a cache would only affect corner cases. Additionally, if we can update the
mutation support code to use PostgreSQL’s
RETURNING feature, we can avoid a
round-trip to fetch the record we intend to mutate. This may require forking
squirrel. In theory, it should be
possible to reduce the number of round-trips for any given request to be equal
to the number of distinct resource types it implicates. Further consolidation
may be possible with more elaborate queries in the future.
Initial performance testing
Initial performance tests on routine read-only queries suggests that we can expect to handle 1,000 reqs/sec/thread with a target service time of 20ms per request. Write queries are about half as efficient, and we could expect perhaps 100 reqs/sec/thread at 200ms each. The bottleneck on write queries seems to be in PostgreSQL, rather than in our code. More research will be necessary if it becomes an issue. In order to scale up parallelism, we’ll have to plan out the number of connections per PSQL server; I expect that we have plenty of room with our current deployment to tune this upwards.
For scaling in the future, read-only queries can be distributed over horizontally scalable PSQL secondaries. The API code is already set up to use read-only transactions when appropriate, so redirecting these should be easy. Write access will still have to be limited to a single master server, which will need to scale vertically. If this becomes a bottleneck in the future, we may research sharding options. However, writes are much less common than reads, and if we direct the read load off of the master server we should be able to scale quite far without much cost.
Some initial testing with pgbouncer raised some issues with feature compatibility between pgbouncer, the PSQL write protocol, lib/pq, and psycopg2. We plan on using pgbouncer more to meet availability requirements than scalability requirements, however, so an in-depth answer to these issues will be explored separately.
Some things which are next up in the pipeline:
The next major problem which needs to be addressed is the handling of asynchronous work in the GraphQL backends. Some tasks will need to be done async, including webhook and email delivery. Additionally, a lightweight means of firing off small tasks to be completed async whenever needful would be helpful to have, for small optimizations which move more logic out of codepaths which would block delivering responses to clients.
To this end, I intend to build a general-use system for handling queuing, executing, and re-attempting async tasks in Go applications. This will be able to live in any Go process, and my expectation is that some of them will live inside of the GraphQL backends themselves, and some will live in dedicated daemons which will have work assigned to them by the GraphQL backends remotely. Whether or not a task will be handled in- or out-process is a function of the tasks predicted reliability and importance, and thus the need for external management of that task queue.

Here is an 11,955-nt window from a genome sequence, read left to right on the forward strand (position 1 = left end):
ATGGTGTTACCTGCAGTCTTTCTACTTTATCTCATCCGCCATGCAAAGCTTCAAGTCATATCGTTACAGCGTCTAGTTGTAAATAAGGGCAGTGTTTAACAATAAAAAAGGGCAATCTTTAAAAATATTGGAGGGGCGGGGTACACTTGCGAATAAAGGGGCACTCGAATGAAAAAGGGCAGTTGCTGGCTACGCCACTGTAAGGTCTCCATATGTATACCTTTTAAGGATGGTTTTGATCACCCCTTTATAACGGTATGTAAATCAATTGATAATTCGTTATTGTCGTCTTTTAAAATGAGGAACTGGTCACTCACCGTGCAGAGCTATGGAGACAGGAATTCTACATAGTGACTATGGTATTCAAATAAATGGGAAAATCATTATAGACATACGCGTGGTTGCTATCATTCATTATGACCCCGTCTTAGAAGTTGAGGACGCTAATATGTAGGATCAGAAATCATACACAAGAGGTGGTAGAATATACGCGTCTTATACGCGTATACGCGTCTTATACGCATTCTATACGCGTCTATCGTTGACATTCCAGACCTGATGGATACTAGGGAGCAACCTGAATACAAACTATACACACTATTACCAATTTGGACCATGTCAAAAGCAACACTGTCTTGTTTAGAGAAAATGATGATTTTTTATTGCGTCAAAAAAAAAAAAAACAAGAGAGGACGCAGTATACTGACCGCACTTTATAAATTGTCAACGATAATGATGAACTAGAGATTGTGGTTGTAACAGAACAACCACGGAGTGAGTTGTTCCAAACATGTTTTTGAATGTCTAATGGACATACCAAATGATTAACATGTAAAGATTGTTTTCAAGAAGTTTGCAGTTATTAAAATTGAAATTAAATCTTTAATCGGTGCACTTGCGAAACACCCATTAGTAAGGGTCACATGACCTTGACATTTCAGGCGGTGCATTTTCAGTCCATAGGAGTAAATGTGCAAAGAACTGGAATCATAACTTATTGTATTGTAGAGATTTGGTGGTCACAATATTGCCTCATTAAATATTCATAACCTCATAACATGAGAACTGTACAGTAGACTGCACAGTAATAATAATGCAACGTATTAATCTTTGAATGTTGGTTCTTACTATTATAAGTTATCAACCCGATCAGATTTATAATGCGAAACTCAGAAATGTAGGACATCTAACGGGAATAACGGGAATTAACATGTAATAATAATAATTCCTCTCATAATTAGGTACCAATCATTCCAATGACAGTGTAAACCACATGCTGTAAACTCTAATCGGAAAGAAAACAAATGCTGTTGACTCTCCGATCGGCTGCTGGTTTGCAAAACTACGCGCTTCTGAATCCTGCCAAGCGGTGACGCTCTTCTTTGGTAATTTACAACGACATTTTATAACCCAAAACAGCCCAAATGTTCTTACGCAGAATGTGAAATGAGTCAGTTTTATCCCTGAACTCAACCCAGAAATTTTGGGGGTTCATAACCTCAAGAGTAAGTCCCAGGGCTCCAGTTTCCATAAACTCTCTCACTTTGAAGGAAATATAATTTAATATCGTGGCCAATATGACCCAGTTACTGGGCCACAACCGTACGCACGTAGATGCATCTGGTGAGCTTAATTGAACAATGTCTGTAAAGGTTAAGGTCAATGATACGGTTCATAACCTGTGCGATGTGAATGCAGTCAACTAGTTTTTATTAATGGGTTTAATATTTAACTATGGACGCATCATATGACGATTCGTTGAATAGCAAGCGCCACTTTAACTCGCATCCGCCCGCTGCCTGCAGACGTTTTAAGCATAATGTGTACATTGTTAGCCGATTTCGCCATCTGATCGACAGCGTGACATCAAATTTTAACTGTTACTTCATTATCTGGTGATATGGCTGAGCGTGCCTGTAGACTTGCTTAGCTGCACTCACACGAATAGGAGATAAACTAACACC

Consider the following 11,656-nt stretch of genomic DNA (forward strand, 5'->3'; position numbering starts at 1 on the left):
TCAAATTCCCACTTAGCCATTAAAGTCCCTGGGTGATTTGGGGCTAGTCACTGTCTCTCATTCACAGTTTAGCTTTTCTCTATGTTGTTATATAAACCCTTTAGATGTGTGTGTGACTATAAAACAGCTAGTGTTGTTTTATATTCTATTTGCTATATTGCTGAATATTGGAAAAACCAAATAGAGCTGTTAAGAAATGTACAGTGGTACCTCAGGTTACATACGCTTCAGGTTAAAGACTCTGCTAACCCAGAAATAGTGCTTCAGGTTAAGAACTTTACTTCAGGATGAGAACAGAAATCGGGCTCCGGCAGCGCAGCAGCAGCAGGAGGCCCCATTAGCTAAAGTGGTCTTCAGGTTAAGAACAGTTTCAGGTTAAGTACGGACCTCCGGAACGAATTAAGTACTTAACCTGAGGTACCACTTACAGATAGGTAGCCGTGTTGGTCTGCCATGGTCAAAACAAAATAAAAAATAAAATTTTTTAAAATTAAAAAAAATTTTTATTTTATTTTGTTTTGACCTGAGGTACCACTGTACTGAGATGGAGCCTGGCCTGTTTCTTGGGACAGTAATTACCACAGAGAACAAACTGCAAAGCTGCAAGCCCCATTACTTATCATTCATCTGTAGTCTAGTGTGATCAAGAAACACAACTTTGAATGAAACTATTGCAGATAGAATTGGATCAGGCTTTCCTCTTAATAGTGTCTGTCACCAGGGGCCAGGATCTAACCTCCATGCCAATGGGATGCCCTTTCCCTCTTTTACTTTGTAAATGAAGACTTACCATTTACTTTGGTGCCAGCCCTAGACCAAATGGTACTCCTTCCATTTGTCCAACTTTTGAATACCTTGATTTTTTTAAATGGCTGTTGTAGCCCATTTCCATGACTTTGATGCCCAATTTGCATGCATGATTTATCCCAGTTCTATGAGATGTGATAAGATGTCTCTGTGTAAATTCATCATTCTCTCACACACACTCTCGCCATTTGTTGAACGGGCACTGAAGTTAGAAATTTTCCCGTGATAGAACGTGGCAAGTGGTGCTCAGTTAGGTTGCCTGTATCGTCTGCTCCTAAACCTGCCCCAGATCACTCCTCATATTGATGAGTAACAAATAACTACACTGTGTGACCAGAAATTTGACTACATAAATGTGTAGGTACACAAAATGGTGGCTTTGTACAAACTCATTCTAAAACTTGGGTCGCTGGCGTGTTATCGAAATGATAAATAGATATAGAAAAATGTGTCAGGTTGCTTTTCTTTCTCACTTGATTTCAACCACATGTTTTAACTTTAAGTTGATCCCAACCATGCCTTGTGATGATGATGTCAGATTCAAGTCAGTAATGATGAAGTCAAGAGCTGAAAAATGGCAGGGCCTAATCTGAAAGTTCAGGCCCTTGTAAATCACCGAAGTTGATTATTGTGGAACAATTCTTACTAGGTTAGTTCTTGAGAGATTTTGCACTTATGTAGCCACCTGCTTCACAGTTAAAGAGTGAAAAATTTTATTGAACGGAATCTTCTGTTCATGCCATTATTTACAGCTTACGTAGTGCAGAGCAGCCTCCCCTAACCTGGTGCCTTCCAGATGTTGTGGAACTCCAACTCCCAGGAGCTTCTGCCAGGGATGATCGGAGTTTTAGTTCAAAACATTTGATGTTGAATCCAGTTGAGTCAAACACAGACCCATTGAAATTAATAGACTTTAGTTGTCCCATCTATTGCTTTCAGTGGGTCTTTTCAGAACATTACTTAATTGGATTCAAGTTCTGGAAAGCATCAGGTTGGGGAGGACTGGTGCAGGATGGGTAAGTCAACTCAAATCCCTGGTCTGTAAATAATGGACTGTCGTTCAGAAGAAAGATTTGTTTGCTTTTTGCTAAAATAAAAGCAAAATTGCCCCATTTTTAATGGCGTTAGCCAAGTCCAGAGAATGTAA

For example, email delivery is likely to be handled in-process. We deliver mail through a dedicated mail server, which has its own queuing and re-delivery mechanisms built-in. Mail delivery is likely to succeed, and relatively soon after it enters our task queue. The in-process queues are unlikely to get very full. Webhook delivery, on the other hand, is important for preserving a consistent data model across our services, and does not have a secondary queue or redelivery mechanism like email. Therefore, managing it through a separate daemon would be ideal. However, both of these can use the same code - the only difference would be where the tasks come from, be it somewhere up the call stack or a remote request.
Some things that this code will need to support are:
- Warm process shutdown (including shutting down the HTTP listener in the GraphQL backends to free up the port for the next daemon, or to stop accepting new tasks in the remote daemons)
- Queueing, executing, and re-delivery of tasks, with exponential backoff
- Observability via Prometheus (and the relevant alarms)
- The ability to serialize state to disk
This design will likely have implications for the upcoming builds.sr.ht work distribution overhaul as well.
To continue supporting legacy webhooks, we will first need to build an implementation of the legacy system for the GraphQL backends. Naturally, this is blocked by the async solution above, but it should provide a good proving grounds for that work.
We have some basic sketches for handling webhook registration and delivery with GraphQL, but a proof-of-concept needs to be built. The basic idea is that, when registering a new webhook, you provide a GraphQL query which we execute before delivering your webhook and use as the request payload for the webhook. This can be used to eliminate any further API requests your webhook endpoint might have to perform to gather any additional information it needs to complete its work.
A plan will need to be made for transitioning our existing code from legacy webhooks to API 2.0 webhooks.
We’ll need to change how we handle the distribution packages to support these updates. It’s likely that, for example, the “meta.sr.ht” package will become a meta-package which depends jointly on meta.sr.ht-web (where the Python web application will be re-homed to), meta.sr.ht-api (the GraphQL backend), and perhaps meta.sr.ht-async. If we grow any additional frontends in the future (Gemini, for instance), this will make it easy to add them. It will also make it easy to offer GraphQL APIs without the web application, should any third-party installations desire this.
Other future work
- gql.sr.ht is going to be merged into core-go soon.
- A lot of refactoring has gone into the GQL support code in the course of developing OAuth 2.0 and the database abstraction for meta.sr.ht; git.sr.ht’s GraphQL proof-of-concept will have to be updated to follow these changes.
- A transition plan for deprecating the legacy API entirely will have to be prepared prior to finalizing the beta.
Please make your way to sr.ht-dev to keep up with and participate in the discussion.